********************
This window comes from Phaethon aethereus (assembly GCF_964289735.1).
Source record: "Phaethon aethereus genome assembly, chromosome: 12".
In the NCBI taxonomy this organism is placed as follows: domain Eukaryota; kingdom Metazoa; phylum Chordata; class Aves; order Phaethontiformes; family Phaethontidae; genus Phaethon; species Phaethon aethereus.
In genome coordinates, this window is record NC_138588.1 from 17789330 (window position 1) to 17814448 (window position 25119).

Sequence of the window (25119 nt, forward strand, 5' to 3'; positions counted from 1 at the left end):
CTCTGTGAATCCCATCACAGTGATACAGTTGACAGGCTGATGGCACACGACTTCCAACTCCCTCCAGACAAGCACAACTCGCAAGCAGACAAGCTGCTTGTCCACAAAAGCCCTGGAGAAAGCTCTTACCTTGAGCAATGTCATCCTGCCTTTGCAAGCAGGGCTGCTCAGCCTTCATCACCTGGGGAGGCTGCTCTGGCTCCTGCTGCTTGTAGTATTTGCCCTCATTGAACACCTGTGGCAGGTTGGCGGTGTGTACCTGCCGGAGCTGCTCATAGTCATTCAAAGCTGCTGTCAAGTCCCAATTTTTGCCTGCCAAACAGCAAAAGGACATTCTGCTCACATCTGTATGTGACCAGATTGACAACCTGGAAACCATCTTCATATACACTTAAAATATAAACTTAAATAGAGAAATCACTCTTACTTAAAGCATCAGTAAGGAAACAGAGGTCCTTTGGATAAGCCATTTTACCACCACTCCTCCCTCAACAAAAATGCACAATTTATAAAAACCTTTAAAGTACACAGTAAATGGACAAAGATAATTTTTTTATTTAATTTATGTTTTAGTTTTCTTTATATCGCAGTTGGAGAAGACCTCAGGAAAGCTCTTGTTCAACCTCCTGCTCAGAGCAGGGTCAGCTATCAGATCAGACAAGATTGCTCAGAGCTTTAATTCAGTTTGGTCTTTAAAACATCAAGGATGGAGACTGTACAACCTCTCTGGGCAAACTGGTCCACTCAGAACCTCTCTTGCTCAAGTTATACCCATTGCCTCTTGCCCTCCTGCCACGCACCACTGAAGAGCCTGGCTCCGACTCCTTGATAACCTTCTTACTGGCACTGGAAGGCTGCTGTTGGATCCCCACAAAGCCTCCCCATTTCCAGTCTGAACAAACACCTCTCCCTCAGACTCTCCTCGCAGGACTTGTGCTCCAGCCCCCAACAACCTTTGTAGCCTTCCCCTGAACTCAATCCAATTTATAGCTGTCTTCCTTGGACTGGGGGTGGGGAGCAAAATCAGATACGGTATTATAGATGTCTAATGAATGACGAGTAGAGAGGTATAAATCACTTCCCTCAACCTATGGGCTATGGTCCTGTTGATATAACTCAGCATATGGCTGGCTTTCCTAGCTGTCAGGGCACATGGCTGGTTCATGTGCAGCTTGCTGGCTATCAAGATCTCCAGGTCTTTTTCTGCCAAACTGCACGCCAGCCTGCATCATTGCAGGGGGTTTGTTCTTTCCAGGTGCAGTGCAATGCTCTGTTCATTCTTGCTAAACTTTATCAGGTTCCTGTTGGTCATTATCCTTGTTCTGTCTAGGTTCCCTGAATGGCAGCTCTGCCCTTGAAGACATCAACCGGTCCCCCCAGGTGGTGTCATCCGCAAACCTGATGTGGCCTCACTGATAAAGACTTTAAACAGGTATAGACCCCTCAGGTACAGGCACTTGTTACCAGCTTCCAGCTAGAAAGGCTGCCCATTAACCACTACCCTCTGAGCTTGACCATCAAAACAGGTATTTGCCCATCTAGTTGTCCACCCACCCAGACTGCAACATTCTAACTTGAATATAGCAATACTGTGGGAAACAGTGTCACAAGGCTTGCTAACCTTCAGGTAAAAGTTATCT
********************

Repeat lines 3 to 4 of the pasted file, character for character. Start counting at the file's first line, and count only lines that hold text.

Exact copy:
In the NCBI taxonomy this organism is placed as follows: domain Eukaryota; kingdom Metazoa; phylum Chordata; class Aves; order Phaethontiformes; family Phaethontidae; genus Phaethon; species Phaethon aethereus.
In genome coordinates, this window is record NC_138588.1 from 17789330 (window position 1) to 17814448 (window position 25119).